The Child in Law, Religion, and Society

Project Description

An interdisciplinary exploration of children, with focus on birth, naming, and growth; children's rights and rites; education and formation; child abuse, poverty, and homelessness; juvenile delinquency, violence, public policy responses, and reforms.


The Pew Charitable Trusts, Inc. and John Templeton Foundation

Senior Advisors
CSLR Participants

Project Publications

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"Affirmative Action: Did the Supreme Court Save It?,"April 11, 2005 Earl Lewis, Emory University Provost, Executive Vice President for Academic Affairs and the Asa Griggs Candler Professor of History and African American Studies
The Autonomy Myth: A Theory of Dependency, The New Press, 2004 Martha Albertson Fineman
The Best Love of the Child: Being Loved and Being Taught to Love as the First Human Right, William B. Eerdmans Publishing Company, 2011 Timothy P. Jackson
"'But Even So, Look at That': Working with the Convention on the Rights of the Child," Emory International Law Review, Vol. 20, No. 1 (2006): 217-239 Martin E. Marty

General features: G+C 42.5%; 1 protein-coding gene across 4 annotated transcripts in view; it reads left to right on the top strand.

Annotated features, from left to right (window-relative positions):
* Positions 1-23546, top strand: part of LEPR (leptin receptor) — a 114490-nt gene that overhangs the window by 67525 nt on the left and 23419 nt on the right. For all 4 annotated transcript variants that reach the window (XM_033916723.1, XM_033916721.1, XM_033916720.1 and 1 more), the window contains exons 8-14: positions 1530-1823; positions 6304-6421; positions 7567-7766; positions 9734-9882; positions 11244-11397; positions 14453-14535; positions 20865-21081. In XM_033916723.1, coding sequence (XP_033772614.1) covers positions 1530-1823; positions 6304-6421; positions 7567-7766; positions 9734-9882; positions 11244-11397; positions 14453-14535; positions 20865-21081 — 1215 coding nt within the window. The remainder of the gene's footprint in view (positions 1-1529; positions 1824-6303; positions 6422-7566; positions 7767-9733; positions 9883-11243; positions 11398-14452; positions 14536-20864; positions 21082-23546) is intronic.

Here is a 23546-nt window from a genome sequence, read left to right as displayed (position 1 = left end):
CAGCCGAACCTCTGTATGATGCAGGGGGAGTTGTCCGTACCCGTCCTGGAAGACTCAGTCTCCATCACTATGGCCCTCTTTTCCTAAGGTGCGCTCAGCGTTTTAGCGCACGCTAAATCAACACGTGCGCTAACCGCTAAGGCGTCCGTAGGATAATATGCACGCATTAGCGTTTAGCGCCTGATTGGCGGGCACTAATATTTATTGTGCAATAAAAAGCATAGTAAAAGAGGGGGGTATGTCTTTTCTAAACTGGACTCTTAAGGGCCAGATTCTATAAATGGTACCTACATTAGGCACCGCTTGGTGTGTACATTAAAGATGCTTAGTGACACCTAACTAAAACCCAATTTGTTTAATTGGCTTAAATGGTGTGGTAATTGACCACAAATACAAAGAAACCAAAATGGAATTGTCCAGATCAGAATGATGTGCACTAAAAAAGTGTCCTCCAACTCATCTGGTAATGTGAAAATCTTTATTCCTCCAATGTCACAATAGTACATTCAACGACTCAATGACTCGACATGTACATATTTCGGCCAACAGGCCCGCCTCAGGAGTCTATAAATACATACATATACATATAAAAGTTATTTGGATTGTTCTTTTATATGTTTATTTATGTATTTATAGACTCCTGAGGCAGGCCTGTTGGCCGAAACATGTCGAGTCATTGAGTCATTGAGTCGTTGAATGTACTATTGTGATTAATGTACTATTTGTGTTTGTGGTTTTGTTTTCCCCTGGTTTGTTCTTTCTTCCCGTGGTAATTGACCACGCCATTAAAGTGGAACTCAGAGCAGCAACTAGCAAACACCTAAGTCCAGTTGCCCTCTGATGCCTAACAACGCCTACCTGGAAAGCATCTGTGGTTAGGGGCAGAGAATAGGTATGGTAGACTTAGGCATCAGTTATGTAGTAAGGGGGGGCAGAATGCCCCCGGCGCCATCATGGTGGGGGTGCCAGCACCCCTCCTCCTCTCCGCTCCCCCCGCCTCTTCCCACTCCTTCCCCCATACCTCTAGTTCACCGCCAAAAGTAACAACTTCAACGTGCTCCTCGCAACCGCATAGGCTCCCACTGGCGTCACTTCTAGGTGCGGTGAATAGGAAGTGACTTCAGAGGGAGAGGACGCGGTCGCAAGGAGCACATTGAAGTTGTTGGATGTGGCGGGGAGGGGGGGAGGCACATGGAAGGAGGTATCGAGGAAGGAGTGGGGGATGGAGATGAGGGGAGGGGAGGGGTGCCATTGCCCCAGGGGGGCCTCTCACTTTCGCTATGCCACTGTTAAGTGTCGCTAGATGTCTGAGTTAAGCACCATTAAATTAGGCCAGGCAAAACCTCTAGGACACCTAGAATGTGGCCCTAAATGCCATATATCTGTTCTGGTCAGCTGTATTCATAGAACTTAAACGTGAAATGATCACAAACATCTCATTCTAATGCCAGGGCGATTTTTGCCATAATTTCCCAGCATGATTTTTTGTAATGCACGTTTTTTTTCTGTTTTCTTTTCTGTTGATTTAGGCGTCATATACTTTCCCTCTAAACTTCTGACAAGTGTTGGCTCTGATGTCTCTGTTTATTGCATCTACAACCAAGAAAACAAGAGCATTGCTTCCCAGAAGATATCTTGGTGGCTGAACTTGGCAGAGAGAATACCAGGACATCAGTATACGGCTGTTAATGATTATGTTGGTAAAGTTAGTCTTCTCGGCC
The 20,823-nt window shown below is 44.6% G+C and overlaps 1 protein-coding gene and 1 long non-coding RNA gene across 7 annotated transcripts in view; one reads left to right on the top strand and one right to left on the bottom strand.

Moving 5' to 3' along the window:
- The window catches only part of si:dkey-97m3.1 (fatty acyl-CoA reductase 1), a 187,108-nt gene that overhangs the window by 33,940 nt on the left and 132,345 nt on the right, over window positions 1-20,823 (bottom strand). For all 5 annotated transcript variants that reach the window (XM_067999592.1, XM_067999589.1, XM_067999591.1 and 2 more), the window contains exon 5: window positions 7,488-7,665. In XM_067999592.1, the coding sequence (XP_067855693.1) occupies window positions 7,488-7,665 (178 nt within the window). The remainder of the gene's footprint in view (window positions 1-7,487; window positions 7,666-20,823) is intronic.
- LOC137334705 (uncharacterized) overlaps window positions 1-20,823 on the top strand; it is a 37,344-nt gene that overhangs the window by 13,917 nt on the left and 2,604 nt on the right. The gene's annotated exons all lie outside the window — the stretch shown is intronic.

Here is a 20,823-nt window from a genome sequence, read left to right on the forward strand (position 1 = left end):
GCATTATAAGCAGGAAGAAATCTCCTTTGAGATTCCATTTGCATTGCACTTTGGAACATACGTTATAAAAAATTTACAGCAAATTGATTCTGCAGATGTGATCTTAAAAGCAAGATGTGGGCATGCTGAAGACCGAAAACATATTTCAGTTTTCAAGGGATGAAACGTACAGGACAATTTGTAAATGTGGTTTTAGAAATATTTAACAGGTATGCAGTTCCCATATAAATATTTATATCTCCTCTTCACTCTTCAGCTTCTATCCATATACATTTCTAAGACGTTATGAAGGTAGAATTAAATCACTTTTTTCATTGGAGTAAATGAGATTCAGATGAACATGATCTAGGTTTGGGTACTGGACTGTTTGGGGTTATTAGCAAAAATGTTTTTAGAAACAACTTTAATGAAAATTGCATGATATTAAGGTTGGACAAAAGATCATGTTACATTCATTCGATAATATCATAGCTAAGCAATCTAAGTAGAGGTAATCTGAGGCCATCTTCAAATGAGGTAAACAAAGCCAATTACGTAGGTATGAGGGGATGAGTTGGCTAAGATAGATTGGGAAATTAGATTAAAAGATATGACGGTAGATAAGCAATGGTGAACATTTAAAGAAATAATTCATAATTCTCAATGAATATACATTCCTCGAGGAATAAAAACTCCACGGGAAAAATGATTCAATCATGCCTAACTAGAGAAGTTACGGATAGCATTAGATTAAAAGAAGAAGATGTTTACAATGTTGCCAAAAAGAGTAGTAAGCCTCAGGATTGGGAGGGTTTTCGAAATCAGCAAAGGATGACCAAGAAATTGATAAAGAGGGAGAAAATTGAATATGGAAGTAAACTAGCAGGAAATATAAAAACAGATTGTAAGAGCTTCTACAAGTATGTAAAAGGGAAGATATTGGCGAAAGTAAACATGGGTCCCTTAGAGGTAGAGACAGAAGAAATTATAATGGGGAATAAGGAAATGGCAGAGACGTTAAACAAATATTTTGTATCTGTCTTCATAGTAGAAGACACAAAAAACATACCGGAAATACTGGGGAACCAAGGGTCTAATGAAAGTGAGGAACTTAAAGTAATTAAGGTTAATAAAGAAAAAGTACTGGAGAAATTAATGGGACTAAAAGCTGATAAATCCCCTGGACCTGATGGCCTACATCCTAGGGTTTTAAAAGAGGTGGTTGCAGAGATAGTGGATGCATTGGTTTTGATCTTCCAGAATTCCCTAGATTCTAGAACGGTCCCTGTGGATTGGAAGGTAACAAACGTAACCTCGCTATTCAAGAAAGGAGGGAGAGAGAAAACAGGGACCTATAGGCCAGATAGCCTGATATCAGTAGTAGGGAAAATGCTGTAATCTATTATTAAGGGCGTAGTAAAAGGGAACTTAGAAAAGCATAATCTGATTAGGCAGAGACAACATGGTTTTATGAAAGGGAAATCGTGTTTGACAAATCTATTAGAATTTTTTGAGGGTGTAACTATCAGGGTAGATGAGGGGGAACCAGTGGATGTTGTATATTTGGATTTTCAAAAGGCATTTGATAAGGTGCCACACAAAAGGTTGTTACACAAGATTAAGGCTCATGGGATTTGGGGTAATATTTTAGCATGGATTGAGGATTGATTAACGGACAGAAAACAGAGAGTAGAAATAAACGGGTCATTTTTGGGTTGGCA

PDF link "Challenges of Adolescence and Violence,"March 23, 2005 Peter Ash, Robyn L. Fivush
The Child in Christian Thought, William B. Eerdmans Publishing Company, 2001 Marcia J. Bunge
Children and Childhood in World Religions, Rutgers University Press, 2009 Don S. Browning†, Marcia J. Bunge
Children and Childhood in American Religions, Rutgers University Press, 2009 Don S. Browning†, Bonnie Miller-McLemore
"Children: Will We Ever Get it Right?,"October 27, 2004 Martin E. Marty, William H. Foege, Presidential Distinguished Professor Emeritus at Emory University and fellow and advisor to the Bill and Melinda Gates Foundation
Children, Youth, and Spirituality in a Troubling World, Chalice Press, 2008 Mary Elizabeth Moore, Almeda M. Wright
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In Their Own Words

"The emergence of the Law and Religion Program has coincided with a resurgence in this country of the debates about the role of religion and the debate in the public square. The program has not taken a single ideological stance, but it has made possible the debate of faith in the public square, the relationship of moral concepts to legal obligations, the role of the church and the state and the state in the church. The program has made possible those debates with incredible historical accuracy and with an understanding of the nuances of the differences among the faith traditions."

–Frank S. Alexander